Hiring employees for your small business checklist


Small business owners to medium-sized enterprises or SMEs know fairly well the importance of finding good, ideal candidates. Due to limited budget and resources, small companies generally have smaller teams to run their business operations, hence each employee plays a crucial role in ensuring the smooth sailing of the business compared to a bigger organisation that has the resources to hire more than what is required and even have the leeway of disposing redundant positions.

Here, we take a quick look at nine recruiting checklist that can help you in hiring employees for your small business:


Step 1: Set a clear job description

Be sure to set a clear job description that is aligned with your company’s business goals and objectives. List down the necessary information such as the day-to-day tasks, job expectations and necessary skills required for the role. Remember that candidates search for specific keywords for the jobs that they are looking for, therefore your job description needs to be clear and concise.


4 things candidates look for in a job advertisement


Step 2: Work out your budget and do your research to determine your pay rate

Next, you need to be sure that you have the necessary funds to offer compatible market salary rate to the position you are about to create. One common mistake a business owner can make is to create a position and offer a salary that is solely based on the company’s budget but not on par with the market salary rate. To attract the right talent, you obviously need to make the right offer. Always do your homework before determining your pay rate to ensure that the remuneration you offer is fair and attractive.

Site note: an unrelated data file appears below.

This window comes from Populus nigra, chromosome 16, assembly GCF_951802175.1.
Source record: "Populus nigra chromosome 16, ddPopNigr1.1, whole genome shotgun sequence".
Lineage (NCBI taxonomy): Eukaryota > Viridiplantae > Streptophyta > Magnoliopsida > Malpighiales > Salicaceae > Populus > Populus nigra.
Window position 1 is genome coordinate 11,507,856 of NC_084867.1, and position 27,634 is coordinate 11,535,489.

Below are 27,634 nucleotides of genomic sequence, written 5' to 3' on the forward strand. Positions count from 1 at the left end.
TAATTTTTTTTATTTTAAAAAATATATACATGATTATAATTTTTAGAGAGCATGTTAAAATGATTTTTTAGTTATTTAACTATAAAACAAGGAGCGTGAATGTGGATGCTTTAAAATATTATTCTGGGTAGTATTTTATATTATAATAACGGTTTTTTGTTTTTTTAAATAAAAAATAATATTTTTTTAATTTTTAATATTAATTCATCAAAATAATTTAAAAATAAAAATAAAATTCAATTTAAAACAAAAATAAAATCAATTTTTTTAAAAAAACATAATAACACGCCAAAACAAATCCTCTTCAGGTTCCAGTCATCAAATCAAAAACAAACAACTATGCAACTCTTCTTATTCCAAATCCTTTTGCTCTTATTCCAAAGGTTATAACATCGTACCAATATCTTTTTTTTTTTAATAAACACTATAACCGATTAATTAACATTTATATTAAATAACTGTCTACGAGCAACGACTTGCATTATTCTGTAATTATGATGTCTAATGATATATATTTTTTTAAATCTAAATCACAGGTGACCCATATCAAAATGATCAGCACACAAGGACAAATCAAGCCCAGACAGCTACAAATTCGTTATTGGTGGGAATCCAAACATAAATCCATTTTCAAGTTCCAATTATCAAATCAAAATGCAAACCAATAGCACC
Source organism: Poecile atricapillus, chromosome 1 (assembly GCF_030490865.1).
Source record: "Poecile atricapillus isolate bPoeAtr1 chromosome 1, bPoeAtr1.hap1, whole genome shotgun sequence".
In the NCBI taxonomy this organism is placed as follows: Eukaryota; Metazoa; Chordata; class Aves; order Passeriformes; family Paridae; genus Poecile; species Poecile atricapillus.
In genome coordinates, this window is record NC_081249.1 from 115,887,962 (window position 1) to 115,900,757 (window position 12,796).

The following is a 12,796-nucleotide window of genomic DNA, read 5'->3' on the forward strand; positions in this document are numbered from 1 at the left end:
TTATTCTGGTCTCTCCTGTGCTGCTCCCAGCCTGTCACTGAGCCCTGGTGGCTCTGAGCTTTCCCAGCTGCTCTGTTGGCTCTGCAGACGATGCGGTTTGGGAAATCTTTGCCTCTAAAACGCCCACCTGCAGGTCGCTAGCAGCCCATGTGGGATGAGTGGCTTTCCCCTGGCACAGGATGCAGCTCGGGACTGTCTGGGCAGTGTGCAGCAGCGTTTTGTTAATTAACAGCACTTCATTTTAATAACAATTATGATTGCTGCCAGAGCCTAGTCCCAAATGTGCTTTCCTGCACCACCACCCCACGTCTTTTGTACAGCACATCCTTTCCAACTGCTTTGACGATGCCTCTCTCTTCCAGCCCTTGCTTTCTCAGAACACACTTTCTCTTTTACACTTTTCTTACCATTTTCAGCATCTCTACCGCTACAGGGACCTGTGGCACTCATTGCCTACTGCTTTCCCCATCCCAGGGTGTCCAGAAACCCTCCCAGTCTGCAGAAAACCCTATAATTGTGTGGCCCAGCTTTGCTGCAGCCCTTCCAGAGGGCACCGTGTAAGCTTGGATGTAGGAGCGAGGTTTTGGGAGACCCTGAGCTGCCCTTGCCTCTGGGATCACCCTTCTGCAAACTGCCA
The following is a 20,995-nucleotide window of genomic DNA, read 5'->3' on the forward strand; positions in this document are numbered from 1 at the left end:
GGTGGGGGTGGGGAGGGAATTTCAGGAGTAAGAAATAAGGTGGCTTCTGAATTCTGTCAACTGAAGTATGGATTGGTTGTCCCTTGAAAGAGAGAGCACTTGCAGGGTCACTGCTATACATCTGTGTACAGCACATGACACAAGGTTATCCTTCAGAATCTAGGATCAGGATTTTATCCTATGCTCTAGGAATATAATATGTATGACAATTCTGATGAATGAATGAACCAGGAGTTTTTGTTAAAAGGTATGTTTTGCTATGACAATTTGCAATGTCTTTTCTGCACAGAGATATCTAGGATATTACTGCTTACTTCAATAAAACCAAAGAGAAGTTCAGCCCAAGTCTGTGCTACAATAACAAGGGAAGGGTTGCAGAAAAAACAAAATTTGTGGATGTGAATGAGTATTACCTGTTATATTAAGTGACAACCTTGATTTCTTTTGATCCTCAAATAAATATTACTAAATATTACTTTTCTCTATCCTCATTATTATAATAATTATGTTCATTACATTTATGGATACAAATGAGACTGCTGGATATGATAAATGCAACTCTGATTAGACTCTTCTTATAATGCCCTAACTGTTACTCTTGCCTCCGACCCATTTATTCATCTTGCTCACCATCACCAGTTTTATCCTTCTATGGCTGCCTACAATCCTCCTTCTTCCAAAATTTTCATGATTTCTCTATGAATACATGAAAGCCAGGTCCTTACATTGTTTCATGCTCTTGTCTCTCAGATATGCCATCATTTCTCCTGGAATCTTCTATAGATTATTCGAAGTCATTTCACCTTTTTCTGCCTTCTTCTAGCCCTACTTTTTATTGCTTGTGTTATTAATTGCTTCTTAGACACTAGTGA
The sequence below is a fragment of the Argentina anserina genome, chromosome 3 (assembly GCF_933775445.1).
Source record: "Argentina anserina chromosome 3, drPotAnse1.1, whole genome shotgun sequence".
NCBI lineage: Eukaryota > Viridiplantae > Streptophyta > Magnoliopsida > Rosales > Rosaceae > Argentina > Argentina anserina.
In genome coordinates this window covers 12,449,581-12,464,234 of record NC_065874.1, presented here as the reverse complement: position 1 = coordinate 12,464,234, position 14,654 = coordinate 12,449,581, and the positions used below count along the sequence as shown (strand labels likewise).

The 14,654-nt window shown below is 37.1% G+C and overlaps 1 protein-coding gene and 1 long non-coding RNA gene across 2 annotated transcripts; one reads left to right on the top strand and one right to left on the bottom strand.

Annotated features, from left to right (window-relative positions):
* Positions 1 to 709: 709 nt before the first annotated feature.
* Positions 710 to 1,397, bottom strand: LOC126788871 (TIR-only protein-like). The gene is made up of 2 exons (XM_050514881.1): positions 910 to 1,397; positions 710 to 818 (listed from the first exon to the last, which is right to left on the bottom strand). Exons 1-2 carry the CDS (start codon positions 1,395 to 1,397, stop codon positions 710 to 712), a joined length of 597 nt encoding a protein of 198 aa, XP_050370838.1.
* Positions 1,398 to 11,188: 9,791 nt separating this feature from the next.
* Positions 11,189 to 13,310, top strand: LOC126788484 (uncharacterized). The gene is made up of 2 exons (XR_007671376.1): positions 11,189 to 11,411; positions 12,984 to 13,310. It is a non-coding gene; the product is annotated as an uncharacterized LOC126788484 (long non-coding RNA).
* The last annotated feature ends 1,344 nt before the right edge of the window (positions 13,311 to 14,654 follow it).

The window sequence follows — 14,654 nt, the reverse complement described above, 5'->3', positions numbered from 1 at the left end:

Step 3: Identifying the right channels to hire

Once you have worked out your budget, you can start identifying the right channels to hire. There are many ways you can start; you can reach out to online employment companies, get in touch with recruitment firms, start recruiting through referral from your mutual connections, or offer incentives to current employees to refer to new talent. You could also utilise social media to target passive candidates or identify your main competitors and reach out to their employees via social media networks.


Step 4: Ensure all necessary hiring procedures and documentations are in order

Understand the important state and federal laws on employment. Ensure that all required hiring processes are followed through and systems such as payroll and insurance coverage are in place. Some of the necessary important legal requirements to take note of are employment contract, work visa and tax obligations. As a business organisation, you are also legally required to file and keep proper tax records for a minimum of number of years (usually 7 years), depending on your local tax regulations.


Step 5: Understand employees’ rights, protection and compensation

Some of the basic rights for your employees are minimum wages, insurance or compensation claims, paid time-off or annual leave, public holiday entitlements, sick and maternity leaves. In the case of an employee dismissal, note that despite what is written in the employment contract, an employee still has the right to demand the employer to show reasonable “cause and excuse” of dismissal, failing which the employer risks the claim of unfair dismissal.